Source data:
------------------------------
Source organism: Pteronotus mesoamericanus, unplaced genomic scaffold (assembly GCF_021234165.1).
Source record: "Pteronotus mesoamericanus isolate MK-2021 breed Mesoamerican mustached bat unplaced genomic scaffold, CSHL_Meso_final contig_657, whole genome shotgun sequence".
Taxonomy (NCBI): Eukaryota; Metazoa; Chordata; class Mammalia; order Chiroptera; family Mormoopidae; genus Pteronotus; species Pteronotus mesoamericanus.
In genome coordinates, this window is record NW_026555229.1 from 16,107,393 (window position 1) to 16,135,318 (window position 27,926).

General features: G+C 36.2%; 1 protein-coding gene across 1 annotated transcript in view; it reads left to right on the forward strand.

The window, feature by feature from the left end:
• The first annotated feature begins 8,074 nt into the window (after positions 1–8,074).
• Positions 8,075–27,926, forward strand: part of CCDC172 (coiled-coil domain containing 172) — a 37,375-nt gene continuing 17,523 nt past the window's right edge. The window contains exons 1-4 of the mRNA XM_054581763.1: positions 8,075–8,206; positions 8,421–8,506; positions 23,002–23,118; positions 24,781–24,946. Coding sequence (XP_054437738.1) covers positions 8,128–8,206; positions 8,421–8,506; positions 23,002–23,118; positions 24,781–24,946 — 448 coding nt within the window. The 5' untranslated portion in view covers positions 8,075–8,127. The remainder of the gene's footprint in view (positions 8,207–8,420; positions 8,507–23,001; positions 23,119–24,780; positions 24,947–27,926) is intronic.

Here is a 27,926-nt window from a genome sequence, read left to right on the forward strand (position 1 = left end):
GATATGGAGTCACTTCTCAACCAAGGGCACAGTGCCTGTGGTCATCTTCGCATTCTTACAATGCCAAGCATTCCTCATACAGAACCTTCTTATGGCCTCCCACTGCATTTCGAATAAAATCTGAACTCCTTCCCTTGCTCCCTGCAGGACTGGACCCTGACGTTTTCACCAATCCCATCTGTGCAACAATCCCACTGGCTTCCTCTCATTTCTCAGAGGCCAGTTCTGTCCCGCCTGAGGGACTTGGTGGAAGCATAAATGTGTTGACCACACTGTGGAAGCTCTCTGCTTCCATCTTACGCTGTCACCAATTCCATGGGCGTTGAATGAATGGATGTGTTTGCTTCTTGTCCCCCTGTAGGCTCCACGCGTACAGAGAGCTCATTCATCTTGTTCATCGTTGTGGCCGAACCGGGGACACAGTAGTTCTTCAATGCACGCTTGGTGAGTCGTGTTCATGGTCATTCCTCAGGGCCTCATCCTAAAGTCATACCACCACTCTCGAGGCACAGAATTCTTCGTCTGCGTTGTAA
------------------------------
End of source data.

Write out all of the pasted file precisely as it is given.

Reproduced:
Source organism: Pteronotus mesoamericanus, unplaced genomic scaffold (assembly GCF_021234165.1).
Source record: "Pteronotus mesoamericanus isolate MK-2021 breed Mesoamerican mustached bat unplaced genomic scaffold, CSHL_Meso_final contig_657, whole genome shotgun sequence".
Taxonomy (NCBI): Eukaryota; Metazoa; Chordata; class Mammalia; order Chiroptera; family Mormoopidae; genus Pteronotus; species Pteronotus mesoamericanus.
In genome coordinates, this window is record NW_026555229.1 from 16,107,393 (window position 1) to 16,135,318 (window position 27,926).

General features: G+C 36.2%; 1 protein-coding gene across 1 annotated transcript in view; it reads left to right on the forward strand.

The window, feature by feature from the left end:
• The first annotated feature begins 8,074 nt into the window (after positions 1–8,074).
• Positions 8,075–27,926, forward strand: part of CCDC172 (coiled-coil domain containing 172) — a 37,375-nt gene continuing 17,523 nt past the window's right edge. The window contains exons 1-4 of the mRNA XM_054581763.1: positions 8,075–8,206; positions 8,421–8,506; positions 23,002–23,118; positions 24,781–24,946. Coding sequence (XP_054437738.1) covers positions 8,128–8,206; positions 8,421–8,506; positions 23,002–23,118; positions 24,781–24,946 — 448 coding nt within the window. The 5' untranslated portion in view covers positions 8,075–8,127. The remainder of the gene's footprint in view (positions 8,207–8,420; positions 8,507–23,001; positions 23,119–24,780; positions 24,947–27,926) is intronic.

Here is a 27,926-nt window from a genome sequence, read left to right on the forward strand (position 1 = left end):
GATATGGAGTCACTTCTCAACCAAGGGCACAGTGCCTGTGGTCATCTTCGCATTCTTACAATGCCAAGCATTCCTCATACAGAACCTTCTTATGGCCTCCCACTGCATTTCGAATAAAATCTGAACTCCTTCCCTTGCTCCCTGCAGGACTGGACCCTGACGTTTTCACCAATCCCATCTGTGCAACAATCCCACTGGCTTCCTCTCATTTCTCAGAGGCCAGTTCTGTCCCGCCTGAGGGACTTGGTGGAAGCATAAATGTGTTGACCACACTGTGGAAGCTCTCTGCTTCCATCTTACGCTGTCACCAATTCCATGGGCGTTGAATGAATGGATGTGTTTGCTTCTTGTCCCCCTGTAGGCTCCACGCGTACAGAGAGCTCATTCATCTTGTTCATCGTTGTGGCCGAACCGGGGACACAGTAGTTCTTCAATGCACGCTTGGTGAGTCGTGTTCATGGTCATTCCTCAGGGCCTCATCCTAAAGTCATACCACCACTCTCGAGGCACAGAATTCTTCGTCTGCGTTGTAA